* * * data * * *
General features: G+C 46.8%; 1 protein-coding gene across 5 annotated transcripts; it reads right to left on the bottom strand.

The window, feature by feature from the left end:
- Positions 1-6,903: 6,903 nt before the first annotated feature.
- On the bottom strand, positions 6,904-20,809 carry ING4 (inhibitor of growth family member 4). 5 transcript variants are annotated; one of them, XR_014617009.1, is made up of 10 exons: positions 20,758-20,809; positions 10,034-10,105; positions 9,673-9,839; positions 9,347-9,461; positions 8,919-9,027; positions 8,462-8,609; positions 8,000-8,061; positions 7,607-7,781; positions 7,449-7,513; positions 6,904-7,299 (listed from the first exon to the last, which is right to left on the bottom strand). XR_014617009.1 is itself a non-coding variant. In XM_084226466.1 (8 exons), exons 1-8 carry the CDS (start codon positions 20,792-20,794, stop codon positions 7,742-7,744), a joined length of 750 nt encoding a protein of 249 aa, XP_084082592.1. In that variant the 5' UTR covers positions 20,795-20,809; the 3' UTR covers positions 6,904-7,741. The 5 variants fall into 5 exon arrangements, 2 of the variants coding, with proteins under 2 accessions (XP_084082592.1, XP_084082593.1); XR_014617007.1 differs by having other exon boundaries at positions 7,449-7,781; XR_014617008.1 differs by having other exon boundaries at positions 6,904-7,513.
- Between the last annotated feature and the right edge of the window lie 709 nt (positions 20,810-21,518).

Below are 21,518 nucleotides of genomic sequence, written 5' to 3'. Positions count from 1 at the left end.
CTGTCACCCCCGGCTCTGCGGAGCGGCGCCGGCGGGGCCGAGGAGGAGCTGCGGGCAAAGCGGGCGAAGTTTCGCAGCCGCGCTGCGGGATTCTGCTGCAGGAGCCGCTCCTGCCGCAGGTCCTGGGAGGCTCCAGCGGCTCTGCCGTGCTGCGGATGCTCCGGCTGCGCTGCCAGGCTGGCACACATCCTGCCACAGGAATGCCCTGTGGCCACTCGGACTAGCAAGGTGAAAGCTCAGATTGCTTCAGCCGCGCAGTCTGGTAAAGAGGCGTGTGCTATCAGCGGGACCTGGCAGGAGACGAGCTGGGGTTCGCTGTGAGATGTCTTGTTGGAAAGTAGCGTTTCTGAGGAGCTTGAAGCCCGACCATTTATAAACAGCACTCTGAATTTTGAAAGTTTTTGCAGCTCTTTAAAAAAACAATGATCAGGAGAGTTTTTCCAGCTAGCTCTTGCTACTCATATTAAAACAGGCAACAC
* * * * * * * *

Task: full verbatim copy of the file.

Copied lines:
General features: G+C 46.8%; 1 protein-coding gene across 5 annotated transcripts; it reads right to left on the bottom strand.

The window, feature by feature from the left end:
- Positions 1-6,903: 6,903 nt before the first annotated feature.
- On the bottom strand, positions 6,904-20,809 carry ING4 (inhibitor of growth family member 4). 5 transcript variants are annotated; one of them, XR_014617009.1, is made up of 10 exons: positions 20,758-20,809; positions 10,034-10,105; positions 9,673-9,839; positions 9,347-9,461; positions 8,919-9,027; positions 8,462-8,609; positions 8,000-8,061; positions 7,607-7,781; positions 7,449-7,513; positions 6,904-7,299 (listed from the first exon to the last, which is right to left on the bottom strand). XR_014617009.1 is itself a non-coding variant. In XM_084226466.1 (8 exons), exons 1-8 carry the CDS (start codon positions 20,792-20,794, stop codon positions 7,742-7,744), a joined length of 750 nt encoding a protein of 249 aa, XP_084082592.1. In that variant the 5' UTR covers positions 20,795-20,809; the 3' UTR covers positions 6,904-7,741. The 5 variants fall into 5 exon arrangements, 2 of the variants coding, with proteins under 2 accessions (XP_084082592.1, XP_084082593.1); XR_014617007.1 differs by having other exon boundaries at positions 7,449-7,781; XR_014617008.1 differs by having other exon boundaries at positions 6,904-7,513.
- Between the last annotated feature and the right edge of the window lie 709 nt (positions 20,810-21,518).

Below are 21,518 nucleotides of genomic sequence, written 5' to 3'. Positions count from 1 at the left end.
CTGTCACCCCCGGCTCTGCGGAGCGGCGCCGGCGGGGCCGAGGAGGAGCTGCGGGCAAAGCGGGCGAAGTTTCGCAGCCGCGCTGCGGGATTCTGCTGCAGGAGCCGCTCCTGCCGCAGGTCCTGGGAGGCTCCAGCGGCTCTGCCGTGCTGCGGATGCTCCGGCTGCGCTGCCAGGCTGGCACACATCCTGCCACAGGAATGCCCTGTGGCCACTCGGACTAGCAAGGTGAAAGCTCAGATTGCTTCAGCCGCGCAGTCTGGTAAAGAGGCGTGTGCTATCAGCGGGACCTGGCAGGAGACGAGCTGGGGTTCGCTGTGAGATGTCTTGTTGGAAAGTAGCGTTTCTGAGGAGCTTGAAGCCCGACCATTTATAAACAGCACTCTGAATTTTGAAAGTTTTTGCAGCTCTTTAAAAAAACAATGATCAGGAGAGTTTTTCCAGCTAGCTCTTGCTACTCATATTAAAACAGGCAACAC